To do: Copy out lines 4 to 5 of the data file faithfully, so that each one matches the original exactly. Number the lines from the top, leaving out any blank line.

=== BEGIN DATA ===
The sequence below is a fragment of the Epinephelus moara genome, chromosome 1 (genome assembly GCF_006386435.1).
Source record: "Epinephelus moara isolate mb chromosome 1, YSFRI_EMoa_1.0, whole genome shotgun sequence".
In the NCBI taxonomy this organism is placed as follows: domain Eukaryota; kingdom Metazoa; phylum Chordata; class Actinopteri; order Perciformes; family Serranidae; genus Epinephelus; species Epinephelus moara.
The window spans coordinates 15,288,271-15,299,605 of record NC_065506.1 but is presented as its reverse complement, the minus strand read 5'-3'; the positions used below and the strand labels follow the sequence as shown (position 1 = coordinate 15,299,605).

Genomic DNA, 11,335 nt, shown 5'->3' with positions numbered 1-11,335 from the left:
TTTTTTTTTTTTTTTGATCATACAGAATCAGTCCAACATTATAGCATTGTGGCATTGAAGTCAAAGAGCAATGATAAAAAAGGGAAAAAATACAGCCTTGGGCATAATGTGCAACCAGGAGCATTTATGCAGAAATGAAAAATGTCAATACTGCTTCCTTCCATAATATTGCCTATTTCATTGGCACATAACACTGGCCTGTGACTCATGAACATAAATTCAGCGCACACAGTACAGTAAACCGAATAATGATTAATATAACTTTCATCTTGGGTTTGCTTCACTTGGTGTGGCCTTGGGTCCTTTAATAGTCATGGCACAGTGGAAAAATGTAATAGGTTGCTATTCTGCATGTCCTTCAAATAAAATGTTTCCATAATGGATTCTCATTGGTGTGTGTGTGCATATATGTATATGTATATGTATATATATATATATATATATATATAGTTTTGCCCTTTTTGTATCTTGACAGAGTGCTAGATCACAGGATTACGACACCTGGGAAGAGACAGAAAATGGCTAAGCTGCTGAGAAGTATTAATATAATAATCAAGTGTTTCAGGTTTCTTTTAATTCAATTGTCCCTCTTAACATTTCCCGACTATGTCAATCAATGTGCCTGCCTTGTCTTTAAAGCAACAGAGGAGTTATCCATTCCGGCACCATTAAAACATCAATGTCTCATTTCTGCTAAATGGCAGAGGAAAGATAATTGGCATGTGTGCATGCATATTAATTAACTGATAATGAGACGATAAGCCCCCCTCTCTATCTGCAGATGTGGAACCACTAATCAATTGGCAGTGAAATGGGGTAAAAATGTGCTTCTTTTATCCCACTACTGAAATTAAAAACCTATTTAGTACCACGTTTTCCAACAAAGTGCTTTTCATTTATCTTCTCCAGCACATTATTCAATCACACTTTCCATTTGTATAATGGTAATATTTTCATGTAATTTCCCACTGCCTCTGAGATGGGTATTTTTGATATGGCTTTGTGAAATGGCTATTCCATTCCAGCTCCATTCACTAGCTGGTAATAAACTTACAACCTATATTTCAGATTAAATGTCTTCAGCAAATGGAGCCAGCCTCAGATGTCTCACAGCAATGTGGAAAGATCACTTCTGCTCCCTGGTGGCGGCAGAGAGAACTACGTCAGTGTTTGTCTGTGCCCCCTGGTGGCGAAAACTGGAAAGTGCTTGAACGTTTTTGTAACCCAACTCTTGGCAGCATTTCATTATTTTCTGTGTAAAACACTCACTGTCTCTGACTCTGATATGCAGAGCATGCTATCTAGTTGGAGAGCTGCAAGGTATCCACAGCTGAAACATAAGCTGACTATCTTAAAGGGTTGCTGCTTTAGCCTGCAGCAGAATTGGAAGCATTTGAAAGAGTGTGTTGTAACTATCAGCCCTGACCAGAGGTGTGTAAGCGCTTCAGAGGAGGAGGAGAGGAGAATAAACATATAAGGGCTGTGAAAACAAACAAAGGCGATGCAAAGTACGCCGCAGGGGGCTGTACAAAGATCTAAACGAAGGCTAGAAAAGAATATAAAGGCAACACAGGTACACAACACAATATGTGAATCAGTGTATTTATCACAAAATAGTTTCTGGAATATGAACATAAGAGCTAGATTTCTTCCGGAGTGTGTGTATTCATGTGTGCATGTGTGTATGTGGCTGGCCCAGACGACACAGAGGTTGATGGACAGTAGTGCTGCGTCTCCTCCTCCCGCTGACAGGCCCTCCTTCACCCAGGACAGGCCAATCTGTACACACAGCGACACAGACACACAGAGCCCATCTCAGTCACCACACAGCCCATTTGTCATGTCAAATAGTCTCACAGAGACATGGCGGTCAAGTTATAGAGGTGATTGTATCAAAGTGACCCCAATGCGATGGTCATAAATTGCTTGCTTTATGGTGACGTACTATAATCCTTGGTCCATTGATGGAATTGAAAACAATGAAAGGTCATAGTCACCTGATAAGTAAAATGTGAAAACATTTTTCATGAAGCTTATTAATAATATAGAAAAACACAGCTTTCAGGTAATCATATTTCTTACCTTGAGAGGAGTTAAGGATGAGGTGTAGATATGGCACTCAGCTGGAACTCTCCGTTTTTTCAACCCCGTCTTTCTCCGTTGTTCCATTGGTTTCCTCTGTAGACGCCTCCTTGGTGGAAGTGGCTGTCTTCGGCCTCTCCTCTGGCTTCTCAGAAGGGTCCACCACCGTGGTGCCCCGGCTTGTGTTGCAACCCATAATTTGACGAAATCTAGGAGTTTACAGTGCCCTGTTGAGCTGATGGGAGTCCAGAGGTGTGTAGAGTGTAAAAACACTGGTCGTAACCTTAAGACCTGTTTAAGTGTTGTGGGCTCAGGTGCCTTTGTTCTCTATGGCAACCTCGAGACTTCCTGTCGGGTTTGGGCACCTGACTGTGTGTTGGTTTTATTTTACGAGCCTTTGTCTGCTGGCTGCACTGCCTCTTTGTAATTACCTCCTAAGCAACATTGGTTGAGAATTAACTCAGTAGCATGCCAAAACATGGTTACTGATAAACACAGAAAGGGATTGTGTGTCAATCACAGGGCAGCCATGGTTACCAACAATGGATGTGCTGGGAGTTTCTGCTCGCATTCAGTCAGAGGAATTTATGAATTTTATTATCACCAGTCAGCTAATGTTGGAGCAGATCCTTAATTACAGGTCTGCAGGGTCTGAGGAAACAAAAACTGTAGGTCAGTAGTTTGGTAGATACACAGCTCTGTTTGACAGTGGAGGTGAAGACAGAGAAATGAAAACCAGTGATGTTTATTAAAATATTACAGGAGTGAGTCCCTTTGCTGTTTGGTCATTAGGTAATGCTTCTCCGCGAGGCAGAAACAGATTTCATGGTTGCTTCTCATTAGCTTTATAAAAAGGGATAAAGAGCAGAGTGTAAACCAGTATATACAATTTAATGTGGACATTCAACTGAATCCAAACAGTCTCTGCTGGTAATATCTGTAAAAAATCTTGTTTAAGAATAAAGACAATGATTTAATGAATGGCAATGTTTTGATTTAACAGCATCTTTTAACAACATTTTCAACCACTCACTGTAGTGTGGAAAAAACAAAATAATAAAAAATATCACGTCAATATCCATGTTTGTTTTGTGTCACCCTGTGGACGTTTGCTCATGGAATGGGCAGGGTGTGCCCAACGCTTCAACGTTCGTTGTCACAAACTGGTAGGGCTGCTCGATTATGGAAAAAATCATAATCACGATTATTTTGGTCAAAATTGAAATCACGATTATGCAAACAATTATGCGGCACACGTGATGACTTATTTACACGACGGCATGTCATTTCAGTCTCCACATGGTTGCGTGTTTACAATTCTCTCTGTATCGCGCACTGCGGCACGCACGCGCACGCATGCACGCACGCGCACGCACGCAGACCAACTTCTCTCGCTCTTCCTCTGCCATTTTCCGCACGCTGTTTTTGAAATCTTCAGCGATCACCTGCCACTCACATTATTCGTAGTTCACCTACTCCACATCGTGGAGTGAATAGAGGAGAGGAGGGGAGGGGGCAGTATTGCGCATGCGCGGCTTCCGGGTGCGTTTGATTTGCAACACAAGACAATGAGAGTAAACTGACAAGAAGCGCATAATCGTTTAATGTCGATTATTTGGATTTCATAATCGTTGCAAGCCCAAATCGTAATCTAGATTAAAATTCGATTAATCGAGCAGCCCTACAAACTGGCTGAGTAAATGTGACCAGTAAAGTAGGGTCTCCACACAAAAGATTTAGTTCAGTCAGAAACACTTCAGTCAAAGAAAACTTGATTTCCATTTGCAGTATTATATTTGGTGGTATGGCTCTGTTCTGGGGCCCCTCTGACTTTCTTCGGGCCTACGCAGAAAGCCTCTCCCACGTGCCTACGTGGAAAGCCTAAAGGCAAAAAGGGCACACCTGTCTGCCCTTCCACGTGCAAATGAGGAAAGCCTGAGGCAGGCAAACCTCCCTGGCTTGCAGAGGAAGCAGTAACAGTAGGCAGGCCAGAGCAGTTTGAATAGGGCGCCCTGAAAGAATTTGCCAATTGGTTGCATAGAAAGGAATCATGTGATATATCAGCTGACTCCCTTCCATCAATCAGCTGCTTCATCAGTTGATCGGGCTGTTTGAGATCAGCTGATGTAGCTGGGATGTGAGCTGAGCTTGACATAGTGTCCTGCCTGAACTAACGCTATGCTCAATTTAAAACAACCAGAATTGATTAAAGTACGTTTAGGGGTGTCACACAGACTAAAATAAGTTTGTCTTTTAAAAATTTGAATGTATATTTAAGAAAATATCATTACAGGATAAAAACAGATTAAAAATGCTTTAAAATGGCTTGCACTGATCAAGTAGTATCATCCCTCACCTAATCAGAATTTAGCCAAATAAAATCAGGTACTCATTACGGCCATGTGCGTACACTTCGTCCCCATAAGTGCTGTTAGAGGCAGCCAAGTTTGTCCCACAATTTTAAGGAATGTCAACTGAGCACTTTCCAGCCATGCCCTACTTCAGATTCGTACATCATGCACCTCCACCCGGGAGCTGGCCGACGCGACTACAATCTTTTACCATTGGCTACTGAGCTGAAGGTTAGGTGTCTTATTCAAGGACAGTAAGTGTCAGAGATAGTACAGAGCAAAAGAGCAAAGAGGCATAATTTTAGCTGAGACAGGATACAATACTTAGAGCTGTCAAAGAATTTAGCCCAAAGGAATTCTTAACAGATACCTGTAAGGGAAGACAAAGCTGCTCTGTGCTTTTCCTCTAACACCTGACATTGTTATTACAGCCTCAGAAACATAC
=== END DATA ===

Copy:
The window spans coordinates 15,288,271-15,299,605 of record NC_065506.1 but is presented as its reverse complement, the minus strand read 5'-3'; the positions used below and the strand labels follow the sequence as shown (position 1 = coordinate 15,299,605).

Genomic DNA, 11,335 nt, shown 5'->3' with positions numbered 1-11,335 from the left: